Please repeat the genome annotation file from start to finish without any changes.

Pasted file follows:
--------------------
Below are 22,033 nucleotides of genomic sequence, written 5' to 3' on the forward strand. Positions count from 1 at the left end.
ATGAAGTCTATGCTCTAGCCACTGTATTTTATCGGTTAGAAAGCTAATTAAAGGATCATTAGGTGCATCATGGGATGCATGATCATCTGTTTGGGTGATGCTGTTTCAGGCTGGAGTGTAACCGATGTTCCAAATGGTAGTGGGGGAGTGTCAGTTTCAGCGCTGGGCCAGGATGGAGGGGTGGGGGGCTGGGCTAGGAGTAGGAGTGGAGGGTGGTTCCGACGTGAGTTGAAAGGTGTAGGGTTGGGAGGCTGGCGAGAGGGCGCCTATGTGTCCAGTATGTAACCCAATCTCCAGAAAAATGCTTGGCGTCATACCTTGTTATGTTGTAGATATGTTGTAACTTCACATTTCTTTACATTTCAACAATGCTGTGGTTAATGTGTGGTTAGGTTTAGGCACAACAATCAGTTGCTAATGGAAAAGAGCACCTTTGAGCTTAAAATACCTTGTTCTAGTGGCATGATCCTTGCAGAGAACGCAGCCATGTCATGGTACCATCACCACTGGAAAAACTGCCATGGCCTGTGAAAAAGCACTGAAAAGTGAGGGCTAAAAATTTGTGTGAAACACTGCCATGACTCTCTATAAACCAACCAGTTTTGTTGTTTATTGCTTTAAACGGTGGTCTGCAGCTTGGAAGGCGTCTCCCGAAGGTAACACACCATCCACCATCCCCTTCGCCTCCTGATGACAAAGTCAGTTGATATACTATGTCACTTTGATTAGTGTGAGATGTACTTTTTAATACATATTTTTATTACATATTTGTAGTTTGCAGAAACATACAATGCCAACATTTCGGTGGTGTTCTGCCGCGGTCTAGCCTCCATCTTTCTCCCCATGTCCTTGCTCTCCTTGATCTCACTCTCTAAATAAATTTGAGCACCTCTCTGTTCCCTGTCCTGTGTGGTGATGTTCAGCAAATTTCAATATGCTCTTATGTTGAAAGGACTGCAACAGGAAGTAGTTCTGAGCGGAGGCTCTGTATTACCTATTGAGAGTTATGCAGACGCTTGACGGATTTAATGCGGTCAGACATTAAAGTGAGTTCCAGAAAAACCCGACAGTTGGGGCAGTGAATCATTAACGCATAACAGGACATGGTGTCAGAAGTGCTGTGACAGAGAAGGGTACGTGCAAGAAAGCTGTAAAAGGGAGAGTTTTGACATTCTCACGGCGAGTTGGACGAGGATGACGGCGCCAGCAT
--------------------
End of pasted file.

Below are 22,033 nucleotides of genomic sequence, written 5' to 3' on the forward strand. Positions count from 1 at the left end.
ATGAAGTCTATGCTCTAGCCACTGTATTTTATCGGTTAGAAAGCTAATTAAAGGATCATTAGGTGCATCATGGGATGCATGATCATCTGTTTGGGTGATGCTGTTTCAGGCTGGAGTGTAACCGATGTTCCAAATGGTAGTGGGGGAGTGTCAGTTTCAGCGCTGGGCCAGGATGGAGGGGTGGGGGGCTGGGCTAGGAGTAGGAGTGGAGGGTGGTTCCGACGTGAGTTGAAAGGTGTAGGGTTGGGAGGCTGGCGAGAGGGCGCCTATGTGTCCAGTATGTAACCCAATCTCCAGAAAAATGCTTGGCGTCATACCTTGTTATGTTGTAGATATGTTGTAACTTCACATTTCTTTACATTTCAACAATGCTGTGGTTAATGTGTGGTTAGGTTTAGGCACAACAATCAGTTGCTAATGGAAAAGAGCACCTTTGAGCTTAAAATACCTTGTTCTAGTGGCATGATCCTTGCAGAGAACGCAGCCATGTCATGGTACCATCACCACTGGAAAAACTGCCATGGCCTGTGAAAAAGCACTGAAAAGTGAGGGCTAAAAATTTGTGTGAAACACTGCCATGACTCTCTATAAACCAACCAGTTTTGTTGTTTATTGCTTTAAACGGTGGTCTGCAGCTTGGAAGGCGTCTCCCGAAGGTAACACACCATCCACCATCCCCTTCGCCTCCTGATGACAAAGTCAGTTGATATACTATGTCACTTTGATTAGTGTGAGATGTACTTTTTAATACATATTTTTATTACATATTTGTAGTTTGCAGAAACATACAATGCCAACATTTCGGTGGTGTTCTGCCGCGGTCTAGCCTCCATCTTTCTCCCCATGTCCTTGCTCTCCTTGATCTCACTCTCTAAATAAATTTGAGCACCTCTCTGTTCCCTGTCCTGTGTGGTGATGTTCAGCAAATTTCAATATGCTCTTATGTTGAAAGGACTGCAACAGGAAGTAGTTCTGAGCGGAGGCTCTGTATTACCTATTGAGAGTTATGCAGACGCTTGACGGATTTAATGCGGTCAGACATTAAAGTGAGTTCCAGAAAAACCCGACAGTTGGGGCAGTGAATCATTAACGCATAACAGGACATGGTGTCAGAAGTGCTGTGACAGAGAAGGGTACGTGCAAGAAAGCTGTAAAAGGGAGAGTTTTGACATTCTCACGGCGAGTTGGACGAGGATGACGGCGCCAGCAT